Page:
If the requirements were in paragraph form, someone would actually have to type in the words tire psi, and then the problem of interpretation comes into play. Or I would have to know that it is, for instance, spelled out underneath Subsection [Tire], Subsection [Value] within the requirement. I am just doing the same hierarchy sets, ordinarily done in a systems model, in design. So, why bother with the textual values stored inside the requirement tools for any purpose? Why do textual requirements at all? I can plan the entire thing by putting together a model that specifies—this is the system I want to build. I can trace it to CAD or whatever else I want, and I am good to go.
In fact, we can run performance analysis using solving engines and pull those numbers back into our model. The new numbers become the values that the system actually needs to be built, tested, and to be validated against. If it was still in textual form, we would have to go back and rewrite the requirement as well. Any value you have in the requirements should be directly dropped into the appropriate part of the system and that data value should be a surrogate, a direct one-to-one. This is to eliminate the countless paragraphs we’ve all had to weed through, and just focus on modeling.
If you’ve ever had experience building model airplanes as a child, did you have step-by-step requirements telling you how to build them? Or were the instructions simply a graphical representation of the parts being put together? When did we grow up thinking that typing up something in the language would make products better? As engineers, we like to describe ourselves as logical and rational. However we’ve become too reliant on textual based requirements. We should also accept intuition as a versatile tool in our arsenal.
Requirements Derived From Use Cases
I feel like I’m beating the proverbial dead horse here, but I believe it’s worth another argumentative approach for understanding.
In a typical SysML model, use-case diagrams specify what the system does, which services it provides, and what capabilities it has. In other words, a use case diagram can be interpreted in any of three ways:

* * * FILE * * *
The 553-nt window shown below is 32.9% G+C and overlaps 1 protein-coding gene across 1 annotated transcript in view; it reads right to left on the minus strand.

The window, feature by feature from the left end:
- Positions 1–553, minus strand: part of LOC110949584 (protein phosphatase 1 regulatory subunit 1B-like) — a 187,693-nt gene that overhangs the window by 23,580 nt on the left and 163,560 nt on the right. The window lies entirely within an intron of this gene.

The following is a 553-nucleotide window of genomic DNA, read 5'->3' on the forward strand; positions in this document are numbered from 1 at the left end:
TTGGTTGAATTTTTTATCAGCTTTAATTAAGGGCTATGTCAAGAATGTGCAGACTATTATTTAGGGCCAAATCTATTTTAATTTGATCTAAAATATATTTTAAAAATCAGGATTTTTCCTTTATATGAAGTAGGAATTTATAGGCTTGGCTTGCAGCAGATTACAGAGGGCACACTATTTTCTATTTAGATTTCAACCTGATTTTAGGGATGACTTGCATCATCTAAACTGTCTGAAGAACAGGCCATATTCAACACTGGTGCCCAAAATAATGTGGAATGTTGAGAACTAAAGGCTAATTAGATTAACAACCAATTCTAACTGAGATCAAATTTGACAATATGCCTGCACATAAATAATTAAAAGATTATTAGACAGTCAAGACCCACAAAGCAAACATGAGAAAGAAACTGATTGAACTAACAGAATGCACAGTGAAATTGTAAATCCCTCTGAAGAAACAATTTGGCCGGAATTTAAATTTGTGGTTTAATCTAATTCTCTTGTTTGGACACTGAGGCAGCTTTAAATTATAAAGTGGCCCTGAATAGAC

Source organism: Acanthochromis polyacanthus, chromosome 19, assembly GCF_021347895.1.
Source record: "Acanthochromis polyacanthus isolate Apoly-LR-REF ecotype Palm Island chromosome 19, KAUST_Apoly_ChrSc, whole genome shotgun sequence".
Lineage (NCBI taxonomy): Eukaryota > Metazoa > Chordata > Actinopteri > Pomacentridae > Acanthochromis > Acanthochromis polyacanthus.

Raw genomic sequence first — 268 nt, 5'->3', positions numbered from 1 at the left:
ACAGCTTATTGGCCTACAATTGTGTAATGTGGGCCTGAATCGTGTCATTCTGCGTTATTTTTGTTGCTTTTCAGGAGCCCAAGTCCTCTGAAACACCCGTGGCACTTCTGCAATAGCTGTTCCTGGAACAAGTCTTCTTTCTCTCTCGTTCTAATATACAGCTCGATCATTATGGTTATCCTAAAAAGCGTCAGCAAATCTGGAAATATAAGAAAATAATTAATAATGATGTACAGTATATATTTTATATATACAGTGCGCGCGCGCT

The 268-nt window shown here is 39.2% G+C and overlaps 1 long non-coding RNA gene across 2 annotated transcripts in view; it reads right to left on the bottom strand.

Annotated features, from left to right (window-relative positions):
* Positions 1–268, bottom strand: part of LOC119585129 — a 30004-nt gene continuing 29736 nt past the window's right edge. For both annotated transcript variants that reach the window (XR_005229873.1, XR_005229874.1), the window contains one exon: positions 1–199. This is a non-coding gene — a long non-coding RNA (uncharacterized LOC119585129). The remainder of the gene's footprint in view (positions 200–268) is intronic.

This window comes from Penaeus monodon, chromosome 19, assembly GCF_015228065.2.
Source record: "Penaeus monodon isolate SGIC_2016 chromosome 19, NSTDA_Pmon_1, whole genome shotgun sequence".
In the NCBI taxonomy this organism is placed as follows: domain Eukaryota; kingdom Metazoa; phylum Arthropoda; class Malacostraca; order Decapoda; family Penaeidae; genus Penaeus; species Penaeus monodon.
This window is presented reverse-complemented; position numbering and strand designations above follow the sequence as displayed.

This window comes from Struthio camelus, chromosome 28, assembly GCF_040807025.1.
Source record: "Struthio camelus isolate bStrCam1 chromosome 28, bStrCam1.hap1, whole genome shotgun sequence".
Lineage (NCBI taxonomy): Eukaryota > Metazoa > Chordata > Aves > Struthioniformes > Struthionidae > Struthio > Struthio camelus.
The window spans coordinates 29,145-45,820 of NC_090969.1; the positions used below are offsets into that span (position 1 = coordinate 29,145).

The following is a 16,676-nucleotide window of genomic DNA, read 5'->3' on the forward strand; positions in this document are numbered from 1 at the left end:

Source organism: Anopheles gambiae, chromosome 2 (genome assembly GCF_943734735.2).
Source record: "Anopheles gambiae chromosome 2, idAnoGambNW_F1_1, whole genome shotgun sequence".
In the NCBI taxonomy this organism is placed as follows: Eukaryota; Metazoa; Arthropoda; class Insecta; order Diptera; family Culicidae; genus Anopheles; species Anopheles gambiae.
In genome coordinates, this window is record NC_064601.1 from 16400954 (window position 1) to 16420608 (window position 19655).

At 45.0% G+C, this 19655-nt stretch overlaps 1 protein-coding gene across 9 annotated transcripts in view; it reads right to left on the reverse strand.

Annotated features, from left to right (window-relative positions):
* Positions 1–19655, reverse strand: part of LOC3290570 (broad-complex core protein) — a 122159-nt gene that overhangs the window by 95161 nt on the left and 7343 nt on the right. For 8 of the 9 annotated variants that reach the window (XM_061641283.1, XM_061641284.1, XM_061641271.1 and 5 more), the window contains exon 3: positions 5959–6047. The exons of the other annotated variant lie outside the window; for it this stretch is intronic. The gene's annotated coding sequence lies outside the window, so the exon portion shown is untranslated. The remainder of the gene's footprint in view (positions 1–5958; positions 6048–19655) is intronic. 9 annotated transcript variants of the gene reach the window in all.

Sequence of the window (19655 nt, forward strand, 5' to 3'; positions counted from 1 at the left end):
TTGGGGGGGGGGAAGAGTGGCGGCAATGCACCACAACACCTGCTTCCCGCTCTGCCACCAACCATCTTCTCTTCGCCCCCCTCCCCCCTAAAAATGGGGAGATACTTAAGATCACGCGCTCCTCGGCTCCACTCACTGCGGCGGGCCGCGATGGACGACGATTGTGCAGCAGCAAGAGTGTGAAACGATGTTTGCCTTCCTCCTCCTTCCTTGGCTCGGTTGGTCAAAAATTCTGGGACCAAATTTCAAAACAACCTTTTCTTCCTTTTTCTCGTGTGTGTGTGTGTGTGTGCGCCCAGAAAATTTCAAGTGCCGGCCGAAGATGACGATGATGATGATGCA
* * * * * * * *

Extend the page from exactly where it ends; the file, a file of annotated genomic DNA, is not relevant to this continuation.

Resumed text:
- Functionality – how does the user use the system? A person starts a car, for instance.
- Services – what services does the system provide? This could be anything from the Internet of Things (IOT) service to simply turning a light on.
- Capabilities – what potential does the system have? For example, the motor can pull 10Nm torque.
Users can also indicate a customer needs set that can potentially become a stakeholder value network or SVN. The SVN specifies which customers have higher priority over others.
Therefore, requirements are created from the functionalities, capabilities, and services of use cases. If all that is needed is to specify something the system must do, then the user can do a textual requirement. If the requirement is of a specific value, for instance, x psi, x display ratio, or x material, then this should be done directly in SysML, in the modeling tool. These are variables that belong to part of the system. I don’t need to put values in my requirements if they can be in the system design directly.
US Army Leading the Way Towards MBSE
This process of transitioning from document to a model-based approach is already happening, and is catching on in many organizations. In fact, the US Army REDCOM is currently testing out all of the tools in the market for model-based via the Joint Multi Role Technology Demonstrator. The JMR-TD will do a technology trade study of the available tools in the marketplace to remove the need for textual and/or digital requirements to all digital information models.